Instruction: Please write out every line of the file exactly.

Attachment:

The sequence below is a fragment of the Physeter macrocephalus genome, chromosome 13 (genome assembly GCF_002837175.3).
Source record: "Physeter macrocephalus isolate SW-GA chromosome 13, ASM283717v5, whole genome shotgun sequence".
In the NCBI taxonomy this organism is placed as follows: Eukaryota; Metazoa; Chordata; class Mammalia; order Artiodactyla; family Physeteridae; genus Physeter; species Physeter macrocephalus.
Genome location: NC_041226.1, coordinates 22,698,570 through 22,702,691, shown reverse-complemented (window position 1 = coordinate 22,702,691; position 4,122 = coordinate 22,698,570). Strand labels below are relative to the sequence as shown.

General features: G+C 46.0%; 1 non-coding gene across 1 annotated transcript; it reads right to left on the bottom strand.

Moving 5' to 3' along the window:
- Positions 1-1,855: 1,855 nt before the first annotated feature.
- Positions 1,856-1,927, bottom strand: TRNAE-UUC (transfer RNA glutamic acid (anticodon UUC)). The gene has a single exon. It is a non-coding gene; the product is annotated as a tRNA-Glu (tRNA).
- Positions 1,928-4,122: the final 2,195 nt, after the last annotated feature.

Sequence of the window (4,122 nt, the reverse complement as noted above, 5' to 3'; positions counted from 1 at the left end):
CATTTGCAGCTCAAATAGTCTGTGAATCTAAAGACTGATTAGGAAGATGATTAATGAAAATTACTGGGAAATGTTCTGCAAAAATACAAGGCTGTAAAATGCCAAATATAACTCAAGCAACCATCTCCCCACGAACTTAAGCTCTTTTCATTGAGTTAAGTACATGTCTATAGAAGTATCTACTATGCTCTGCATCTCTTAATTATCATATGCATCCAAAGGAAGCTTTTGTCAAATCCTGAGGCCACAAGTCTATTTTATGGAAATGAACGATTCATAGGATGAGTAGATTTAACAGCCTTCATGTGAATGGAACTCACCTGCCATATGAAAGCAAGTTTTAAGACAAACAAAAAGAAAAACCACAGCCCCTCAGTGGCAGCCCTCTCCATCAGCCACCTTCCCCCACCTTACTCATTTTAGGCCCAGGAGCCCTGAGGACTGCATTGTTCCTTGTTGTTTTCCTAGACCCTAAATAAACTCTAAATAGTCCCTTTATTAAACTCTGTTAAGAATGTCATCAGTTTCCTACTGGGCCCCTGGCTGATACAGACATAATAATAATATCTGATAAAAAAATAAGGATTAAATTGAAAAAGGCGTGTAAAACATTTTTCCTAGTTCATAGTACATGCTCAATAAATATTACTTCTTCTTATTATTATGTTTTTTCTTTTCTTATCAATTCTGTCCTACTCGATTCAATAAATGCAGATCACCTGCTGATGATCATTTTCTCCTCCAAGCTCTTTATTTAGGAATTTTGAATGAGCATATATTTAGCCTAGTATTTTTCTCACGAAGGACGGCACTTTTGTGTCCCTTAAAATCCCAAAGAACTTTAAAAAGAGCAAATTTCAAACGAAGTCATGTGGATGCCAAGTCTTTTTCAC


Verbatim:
The sequence below is a fragment of the Physeter macrocephalus genome, chromosome 13 (genome assembly GCF_002837175.3).
Source record: "Physeter macrocephalus isolate SW-GA chromosome 13, ASM283717v5, whole genome shotgun sequence".
In the NCBI taxonomy this organism is placed as follows: Eukaryota; Metazoa; Chordata; class Mammalia; order Artiodactyla; family Physeteridae; genus Physeter; species Physeter macrocephalus.
Genome location: NC_041226.1, coordinates 22,698,570 through 22,702,691, shown reverse-complemented (window position 1 = coordinate 22,702,691; position 4,122 = coordinate 22,698,570). Strand labels below are relative to the sequence as shown.

General features: G+C 46.0%; 1 non-coding gene across 1 annotated transcript; it reads right to left on the bottom strand.

Moving 5' to 3' along the window:
- Positions 1-1,855: 1,855 nt before the first annotated feature.
- Positions 1,856-1,927, bottom strand: TRNAE-UUC (transfer RNA glutamic acid (anticodon UUC)). The gene has a single exon. It is a non-coding gene; the product is annotated as a tRNA-Glu (tRNA).
- Positions 1,928-4,122: the final 2,195 nt, after the last annotated feature.

Sequence of the window (4,122 nt, the reverse complement as noted above, 5' to 3'; positions counted from 1 at the left end):
CATTTGCAGCTCAAATAGTCTGTGAATCTAAAGACTGATTAGGAAGATGATTAATGAAAATTACTGGGAAATGTTCTGCAAAAATACAAGGCTGTAAAATGCCAAATATAACTCAAGCAACCATCTCCCCACGAACTTAAGCTCTTTTCATTGAGTTAAGTACATGTCTATAGAAGTATCTACTATGCTCTGCATCTCTTAATTATCATATGCATCCAAAGGAAGCTTTTGTCAAATCCTGAGGCCACAAGTCTATTTTATGGAAATGAACGATTCATAGGATGAGTAGATTTAACAGCCTTCATGTGAATGGAACTCACCTGCCATATGAAAGCAAGTTTTAAGACAAACAAAAAGAAAAACCACAGCCCCTCAGTGGCAGCCCTCTCCATCAGCCACCTTCCCCCACCTTACTCATTTTAGGCCCAGGAGCCCTGAGGACTGCATTGTTCCTTGTTGTTTTCCTAGACCCTAAATAAACTCTAAATAGTCCCTTTATTAAACTCTGTTAAGAATGTCATCAGTTTCCTACTGGGCCCCTGGCTGATACAGACATAATAATAATATCTGATAAAAAAATAAGGATTAAATTGAAAAAGGCGTGTAAAACATTTTTCCTAGTTCATAGTACATGCTCAATAAATATTACTTCTTCTTATTATTATGTTTTTTCTTTTCTTATCAATTCTGTCCTACTCGATTCAATAAATGCAGATCACCTGCTGATGATCATTTTCTCCTCCAAGCTCTTTATTTAGGAATTTTGAATGAGCATATATTTAGCCTAGTATTTTTCTCACGAAGGACGGCACTTTTGTGTCCCTTAAAATCCCAAAGAACTTTAAAAAGAGCAAATTTCAAACGAAGTCATGTGGATGCCAAGTCTTTTTCAC